What I Still Can’t Do

Ten months after my sister’s death, I can laugh and smile. I can sometimes care about other people’s problems. I can’t listen to voicemails or write thank you notes or stop waiting for the other shoe to drop.

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The author, right, with her daughter. Her late sister, Alison, is at left with her son. (Courtesy of Kellyn Shoecraft)

As I am writing this, it’s been about 10 months since my sister’s unexpected death. A short enough time that I can think back to a year ago today when life was significantly better, but a long enough time that it feels like I never had a sister. Within days of her death, it kind of felt like she had been gone forever.

I have a semi-reliable list of things that help me feel better, or prevent me from getting to a really dark space — things like going outside, accomplishing something (anything!), fun with my toddler and nephew, and visiting a friend are a few such examples.

I still get a lot of comfort from reading about other people’s grief experiences, even ones that seem very different from my own. I want to know as much as I can about other people’s sadness.

I read memoirs about pregnancy loss. I follow a widows group on Instagram. (I think widows and surviving siblings are tightly bound because, in some sense, we’ve both lost life partners.) I attend bimonthly Compassionate Friends gatherings for bereaved parents and adult siblings. I eagerly listen to podcasts that focus on tragic stories. I’m particularly fond of Terrible, Thanks for Asking, Everything Happens, and Grief Out Loud. I find comfort in hearing the voices of people who know this sadness of loss.

My emotional state and what I am capable of have changed since she died. I no longer spend a portion of everyday weeping, the raw grief of this loss seeping from my body. I still feel panicked in most social situations, worried about how it might force me to talk about myself, and therefore my loss. I wish that it was easier for people to know what I am capable of 10 months on, and what’s still too hard.

The author’s late sister, Alison. (Courtesy of Kellyn Shoecraft)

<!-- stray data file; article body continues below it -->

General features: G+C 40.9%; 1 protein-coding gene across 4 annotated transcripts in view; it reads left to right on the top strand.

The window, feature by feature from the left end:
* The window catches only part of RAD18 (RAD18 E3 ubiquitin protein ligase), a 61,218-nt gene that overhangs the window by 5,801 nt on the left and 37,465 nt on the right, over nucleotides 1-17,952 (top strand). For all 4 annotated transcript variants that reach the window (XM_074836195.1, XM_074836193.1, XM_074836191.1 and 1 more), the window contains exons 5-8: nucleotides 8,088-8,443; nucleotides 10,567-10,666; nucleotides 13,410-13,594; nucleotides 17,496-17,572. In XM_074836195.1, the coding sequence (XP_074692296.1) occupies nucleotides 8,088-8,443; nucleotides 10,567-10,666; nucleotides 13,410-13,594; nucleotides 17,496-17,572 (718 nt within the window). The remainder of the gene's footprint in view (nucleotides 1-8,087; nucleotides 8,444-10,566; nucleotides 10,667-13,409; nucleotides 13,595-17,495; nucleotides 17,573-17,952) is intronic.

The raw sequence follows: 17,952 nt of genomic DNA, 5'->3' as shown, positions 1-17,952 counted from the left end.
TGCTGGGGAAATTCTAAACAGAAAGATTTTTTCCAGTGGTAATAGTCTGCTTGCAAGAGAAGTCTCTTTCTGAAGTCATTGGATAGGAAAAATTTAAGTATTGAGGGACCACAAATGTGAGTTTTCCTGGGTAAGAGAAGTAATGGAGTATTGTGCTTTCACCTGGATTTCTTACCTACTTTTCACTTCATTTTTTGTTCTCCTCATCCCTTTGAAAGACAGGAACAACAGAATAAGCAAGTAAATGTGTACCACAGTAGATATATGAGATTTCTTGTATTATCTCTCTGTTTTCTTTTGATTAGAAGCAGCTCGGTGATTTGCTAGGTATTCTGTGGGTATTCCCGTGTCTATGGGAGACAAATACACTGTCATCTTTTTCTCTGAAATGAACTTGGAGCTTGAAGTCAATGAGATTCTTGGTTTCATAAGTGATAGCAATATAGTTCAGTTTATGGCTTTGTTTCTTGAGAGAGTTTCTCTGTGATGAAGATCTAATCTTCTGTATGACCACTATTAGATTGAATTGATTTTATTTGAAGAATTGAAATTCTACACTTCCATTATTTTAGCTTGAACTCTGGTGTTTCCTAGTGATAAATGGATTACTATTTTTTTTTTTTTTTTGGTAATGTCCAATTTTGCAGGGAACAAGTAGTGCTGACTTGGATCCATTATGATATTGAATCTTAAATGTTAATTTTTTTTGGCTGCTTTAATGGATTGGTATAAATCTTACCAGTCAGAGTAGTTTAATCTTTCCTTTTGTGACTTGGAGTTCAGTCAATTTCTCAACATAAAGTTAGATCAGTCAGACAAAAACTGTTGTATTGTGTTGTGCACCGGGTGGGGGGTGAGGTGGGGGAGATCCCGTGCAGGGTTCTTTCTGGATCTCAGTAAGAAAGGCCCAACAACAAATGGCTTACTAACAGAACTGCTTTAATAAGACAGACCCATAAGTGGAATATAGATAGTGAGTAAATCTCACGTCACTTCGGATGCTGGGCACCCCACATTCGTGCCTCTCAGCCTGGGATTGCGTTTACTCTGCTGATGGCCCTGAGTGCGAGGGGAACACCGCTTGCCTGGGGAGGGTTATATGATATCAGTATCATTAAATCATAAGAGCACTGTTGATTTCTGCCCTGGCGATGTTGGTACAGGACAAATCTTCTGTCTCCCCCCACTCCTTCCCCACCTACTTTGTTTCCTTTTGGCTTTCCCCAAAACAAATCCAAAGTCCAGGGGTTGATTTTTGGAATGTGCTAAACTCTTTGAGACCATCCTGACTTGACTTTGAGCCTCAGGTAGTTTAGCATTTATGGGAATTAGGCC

So here’s how I’m doing today — nine months and 23 days without my sister:

What I can do:

  • I can reliably take care of myself and my daughter.
  • I can be productive for short windows of time.
  • I can go a few days at a time without crying.
  • I can remember things that I need to do and do them.
  • I can smile and laugh.

What I can sometimes do:

  • I can sometimes look at pictures of my sister without crying.
  • I can sometimes talk about my sister without crying.
  • I can sometimes respond to texts/emails.
  • I can sometimes (ok, rarely) return phone calls.
  • I can sometimes tell funny jokes.
  • I can sometimes engage in conversation and stay focused.
  • I can sometimes care about other people’s problems.
  • I can sometimes feel sad about something that’s happened to someone else.
  • I can sometimes socialize in large groups.
  • I can sometimes be a good partner to my husband.
  • I can sometimes go a few hours without thinking about my sister and her death.
  • I can sometimes feel happy.

What I still can’t do:

  • I can’t write thank you notes.
  • I can’t listen to voicemails.
  • I can’t pick up the phone when it’s ringing.
  • I can’t stop feeling scared for my sister and wondering where she is and if she’s ok. (I don’t believe in an afterlife, so I feel very confused by these questions.)
  • I can’t sing songs/read books to my daughter that my sister used to sing/read to her son without crying.
  • I can’t inform people that my sister died without crying.
  • I can’t handle thinking about the enormity of this loss. She was 37 when she died. Her son was 22 months old. She will miss nearly everything that would have mattered to her.
  • I can’t imagine believing that my life is safe and predictable.
  • I can’t stop waiting for the other shoe to drop.

I don’t consider these categories complete or static. I’m not where I was 10 months ago, and I’m not where I will be 10 months from now. There may be some can’ts that transform into cans, and some cans that revert to can’ts — and that’s ok, too. Everyone has their own list. This one is mine.

Kellyn Shoecraft has been intimate with grief since 2004, when her dad died after two decades of autoimmune illnesses. She is now navigating life without her sister, who died unexpectedly in 2017. Inspired by these losses, Kellyn is a co-founder at Here for You, a company that delivers thoughtfully presented practical care packages (think toilet paper) for people living through life’s toughest moments.

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